Critics on both sides of the aisle argue that “checkoff” programs – best known for funding marketing campaigns such as ‘Got Milk?’ and ‘Beef: It’s What’s For Dinner’ – represent a tax on all farmers that often support products, practices, and policies that benefit only a few and contribute to corporate consolidation in agriculture.
These programs began in the 1930s as a voluntary fee farmers could opt into, but in 1988, nearly 80 percent of producers voted to make those fees mandatory.
The backstory: The Dairy Board and the Beef Board are among the elected bodies responsible for running ad campaigns to promote these commodities, and they contract with hybrid marketing and advocacy groups like Dairy Management Inc. and the National Cattlemen’s Beef Association.
- In the beef industry, for example, one group – the National Cattlemen’s Beef Association (NCBA) – gets half of the entire pool of checkoff money, which pays for 70 percent of its operations.
- Critics charge that the NCBA has also advocated against measures – like mandatory country-of-origin labeling – that have helped slash income for smaller farmers.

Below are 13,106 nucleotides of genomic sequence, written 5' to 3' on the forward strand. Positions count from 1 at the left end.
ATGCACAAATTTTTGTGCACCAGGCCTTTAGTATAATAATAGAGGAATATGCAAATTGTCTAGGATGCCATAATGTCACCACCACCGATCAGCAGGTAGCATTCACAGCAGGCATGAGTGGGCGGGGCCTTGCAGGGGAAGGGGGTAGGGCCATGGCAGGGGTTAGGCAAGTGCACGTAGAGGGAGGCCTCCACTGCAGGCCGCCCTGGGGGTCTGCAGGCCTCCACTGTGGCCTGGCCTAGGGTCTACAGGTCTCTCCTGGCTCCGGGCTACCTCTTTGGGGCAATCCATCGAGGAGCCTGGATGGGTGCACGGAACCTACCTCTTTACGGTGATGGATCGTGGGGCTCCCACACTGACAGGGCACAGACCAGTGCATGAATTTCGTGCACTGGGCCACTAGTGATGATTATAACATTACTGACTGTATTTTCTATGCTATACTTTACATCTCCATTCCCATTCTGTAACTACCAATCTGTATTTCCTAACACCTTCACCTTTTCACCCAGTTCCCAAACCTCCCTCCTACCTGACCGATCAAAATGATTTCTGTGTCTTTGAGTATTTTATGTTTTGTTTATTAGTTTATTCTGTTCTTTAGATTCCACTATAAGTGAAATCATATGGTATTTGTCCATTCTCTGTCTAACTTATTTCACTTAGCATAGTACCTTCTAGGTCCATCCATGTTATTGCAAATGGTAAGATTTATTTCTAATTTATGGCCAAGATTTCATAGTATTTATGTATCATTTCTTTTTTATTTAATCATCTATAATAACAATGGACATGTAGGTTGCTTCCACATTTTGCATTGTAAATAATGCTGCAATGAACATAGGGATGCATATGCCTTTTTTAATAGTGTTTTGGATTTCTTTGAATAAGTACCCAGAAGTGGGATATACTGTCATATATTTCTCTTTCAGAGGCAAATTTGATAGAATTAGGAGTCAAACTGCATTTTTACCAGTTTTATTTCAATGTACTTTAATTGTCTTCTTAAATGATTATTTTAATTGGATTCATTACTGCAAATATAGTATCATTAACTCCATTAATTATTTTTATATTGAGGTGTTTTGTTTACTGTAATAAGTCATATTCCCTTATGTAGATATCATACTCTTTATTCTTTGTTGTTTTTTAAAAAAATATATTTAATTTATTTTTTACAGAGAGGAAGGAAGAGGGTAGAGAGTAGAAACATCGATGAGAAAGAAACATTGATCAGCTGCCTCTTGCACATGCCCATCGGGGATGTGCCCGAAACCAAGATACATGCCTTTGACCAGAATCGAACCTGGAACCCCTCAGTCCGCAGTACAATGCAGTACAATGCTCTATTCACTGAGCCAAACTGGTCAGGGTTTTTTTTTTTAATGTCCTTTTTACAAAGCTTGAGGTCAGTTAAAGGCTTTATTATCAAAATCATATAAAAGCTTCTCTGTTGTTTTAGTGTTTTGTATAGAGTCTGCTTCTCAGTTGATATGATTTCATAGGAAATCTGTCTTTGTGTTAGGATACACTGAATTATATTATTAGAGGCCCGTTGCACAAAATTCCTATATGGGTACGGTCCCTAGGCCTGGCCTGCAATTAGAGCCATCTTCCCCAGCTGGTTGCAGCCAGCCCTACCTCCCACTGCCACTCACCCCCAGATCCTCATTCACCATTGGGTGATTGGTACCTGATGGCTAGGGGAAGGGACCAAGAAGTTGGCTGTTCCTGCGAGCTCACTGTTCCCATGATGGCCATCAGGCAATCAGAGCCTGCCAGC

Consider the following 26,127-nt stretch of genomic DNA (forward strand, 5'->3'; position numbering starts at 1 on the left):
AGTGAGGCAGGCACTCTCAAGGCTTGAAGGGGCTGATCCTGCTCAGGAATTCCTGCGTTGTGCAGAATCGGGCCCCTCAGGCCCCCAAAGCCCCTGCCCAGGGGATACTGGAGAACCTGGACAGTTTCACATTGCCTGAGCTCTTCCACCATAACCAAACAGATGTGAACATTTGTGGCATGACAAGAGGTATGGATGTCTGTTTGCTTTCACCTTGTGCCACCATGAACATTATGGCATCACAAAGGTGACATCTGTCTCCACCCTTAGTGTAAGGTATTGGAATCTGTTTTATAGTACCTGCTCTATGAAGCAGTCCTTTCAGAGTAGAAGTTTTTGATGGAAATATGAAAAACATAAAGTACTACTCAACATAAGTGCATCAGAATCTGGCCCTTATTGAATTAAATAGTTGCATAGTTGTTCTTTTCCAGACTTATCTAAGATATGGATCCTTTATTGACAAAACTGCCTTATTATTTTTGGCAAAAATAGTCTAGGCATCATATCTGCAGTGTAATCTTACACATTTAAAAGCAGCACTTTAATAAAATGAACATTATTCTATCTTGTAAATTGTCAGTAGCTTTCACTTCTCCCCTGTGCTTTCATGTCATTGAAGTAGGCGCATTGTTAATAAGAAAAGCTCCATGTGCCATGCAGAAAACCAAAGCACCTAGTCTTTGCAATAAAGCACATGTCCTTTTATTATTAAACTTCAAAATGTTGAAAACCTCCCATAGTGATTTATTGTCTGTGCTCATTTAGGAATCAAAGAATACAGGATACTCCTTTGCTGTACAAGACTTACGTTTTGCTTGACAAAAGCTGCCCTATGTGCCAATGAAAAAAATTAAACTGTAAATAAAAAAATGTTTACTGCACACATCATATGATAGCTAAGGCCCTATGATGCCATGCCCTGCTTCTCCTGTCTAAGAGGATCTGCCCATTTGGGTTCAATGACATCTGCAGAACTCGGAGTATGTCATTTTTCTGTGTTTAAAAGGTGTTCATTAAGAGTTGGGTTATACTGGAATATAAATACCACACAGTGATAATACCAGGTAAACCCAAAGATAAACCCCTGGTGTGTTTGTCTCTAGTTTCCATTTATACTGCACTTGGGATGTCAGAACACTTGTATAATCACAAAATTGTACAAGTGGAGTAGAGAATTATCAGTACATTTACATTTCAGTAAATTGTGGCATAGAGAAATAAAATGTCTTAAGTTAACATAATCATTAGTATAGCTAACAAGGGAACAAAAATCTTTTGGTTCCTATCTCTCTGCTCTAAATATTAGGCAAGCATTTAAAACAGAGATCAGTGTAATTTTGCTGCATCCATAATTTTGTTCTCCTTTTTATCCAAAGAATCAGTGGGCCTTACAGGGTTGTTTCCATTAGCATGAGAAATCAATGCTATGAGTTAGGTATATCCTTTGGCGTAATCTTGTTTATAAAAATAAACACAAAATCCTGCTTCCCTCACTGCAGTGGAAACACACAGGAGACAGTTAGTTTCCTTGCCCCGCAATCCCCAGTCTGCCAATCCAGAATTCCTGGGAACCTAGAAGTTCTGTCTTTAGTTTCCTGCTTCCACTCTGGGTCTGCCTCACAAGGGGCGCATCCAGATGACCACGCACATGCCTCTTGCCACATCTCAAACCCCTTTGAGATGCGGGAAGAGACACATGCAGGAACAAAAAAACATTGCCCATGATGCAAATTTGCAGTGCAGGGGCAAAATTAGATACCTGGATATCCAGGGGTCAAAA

- The OFF Act aims to ban checkoff boards from farming out their marketing to any group that performs any kind of lobbying and require them to regularly account for their spending. The act also calls for USDA inspector general and Government Accountability Office audits of checkoff programs.
- Checkoff supporters have cast the reform movement as driven by opponents of animal agriculture, rather than farmers themselves. The NCBA argues that transparency requirements are redundant and that opponents don’t want animal agriculture to exist.
- The broader movement to reform checkoff programs has advocates across the political spectrum, but for now, both sides agree that the U.S. government has subsidized a wave of corporate consolidation in agriculture that has squeezed hundreds of thousands of farmers off the land.